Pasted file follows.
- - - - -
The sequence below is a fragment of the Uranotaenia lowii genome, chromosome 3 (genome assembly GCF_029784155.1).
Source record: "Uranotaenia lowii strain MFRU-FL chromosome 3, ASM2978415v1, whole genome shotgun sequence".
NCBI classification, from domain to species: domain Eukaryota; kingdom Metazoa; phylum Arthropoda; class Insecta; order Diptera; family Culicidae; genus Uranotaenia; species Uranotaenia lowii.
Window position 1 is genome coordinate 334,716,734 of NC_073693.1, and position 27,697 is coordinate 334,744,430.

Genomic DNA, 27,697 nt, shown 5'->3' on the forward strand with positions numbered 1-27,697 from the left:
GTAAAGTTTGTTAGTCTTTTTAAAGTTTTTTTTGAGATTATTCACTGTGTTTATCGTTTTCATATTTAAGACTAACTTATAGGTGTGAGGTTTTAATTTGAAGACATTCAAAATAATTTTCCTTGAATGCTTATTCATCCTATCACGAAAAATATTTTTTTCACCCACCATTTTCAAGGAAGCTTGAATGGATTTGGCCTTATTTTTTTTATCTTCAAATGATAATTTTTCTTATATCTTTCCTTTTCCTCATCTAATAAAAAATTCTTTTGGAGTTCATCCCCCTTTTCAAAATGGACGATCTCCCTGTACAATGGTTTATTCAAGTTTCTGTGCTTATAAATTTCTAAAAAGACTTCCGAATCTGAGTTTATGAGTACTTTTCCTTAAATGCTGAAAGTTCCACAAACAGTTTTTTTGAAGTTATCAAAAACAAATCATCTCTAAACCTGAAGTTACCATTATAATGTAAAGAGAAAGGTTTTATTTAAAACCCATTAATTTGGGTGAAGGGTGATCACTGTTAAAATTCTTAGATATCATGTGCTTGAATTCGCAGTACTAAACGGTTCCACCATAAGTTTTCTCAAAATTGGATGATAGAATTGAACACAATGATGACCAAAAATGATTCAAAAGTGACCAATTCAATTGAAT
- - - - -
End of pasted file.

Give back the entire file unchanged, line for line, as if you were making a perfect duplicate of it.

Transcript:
The sequence below is a fragment of the Uranotaenia lowii genome, chromosome 3 (genome assembly GCF_029784155.1).
Source record: "Uranotaenia lowii strain MFRU-FL chromosome 3, ASM2978415v1, whole genome shotgun sequence".
NCBI classification, from domain to species: domain Eukaryota; kingdom Metazoa; phylum Arthropoda; class Insecta; order Diptera; family Culicidae; genus Uranotaenia; species Uranotaenia lowii.
Window position 1 is genome coordinate 334,716,734 of NC_073693.1, and position 27,697 is coordinate 334,744,430.

Genomic DNA, 27,697 nt, shown 5'->3' on the forward strand with positions numbered 1-27,697 from the left:
GTAAAGTTTGTTAGTCTTTTTAAAGTTTTTTTTGAGATTATTCACTGTGTTTATCGTTTTCATATTTAAGACTAACTTATAGGTGTGAGGTTTTAATTTGAAGACATTCAAAATAATTTTCCTTGAATGCTTATTCATCCTATCACGAAAAATATTTTTTTCACCCACCATTTTCAAGGAAGCTTGAATGGATTTGGCCTTATTTTTTTTATCTTCAAATGATAATTTTTCTTATATCTTTCCTTTTCCTCATCTAATAAAAAATTCTTTTGGAGTTCATCCCCCTTTTCAAAATGGACGATCTCCCTGTACAATGGTTTATTCAAGTTTCTGTGCTTATAAATTTCTAAAAAGACTTCCGAATCTGAGTTTATGAGTACTTTTCCTTAAATGCTGAAAGTTCCACAAACAGTTTTTTTGAAGTTATCAAAAACAAATCATCTCTAAACCTGAAGTTACCATTATAATGTAAAGAGAAAGGTTTTATTTAAAACCCATTAATTTGGGTGAAGGGTGATCACTGTTAAAATTCTTAGATATCATGTGCTTGAATTCGCAGTACTAAACGGTTCCACCATAAGTTTTCTCAAAATTGGATGATAGAATTGAACACAATGATGACCAAAAATGATTCAAAAGTGACCAATTCAATTGAAT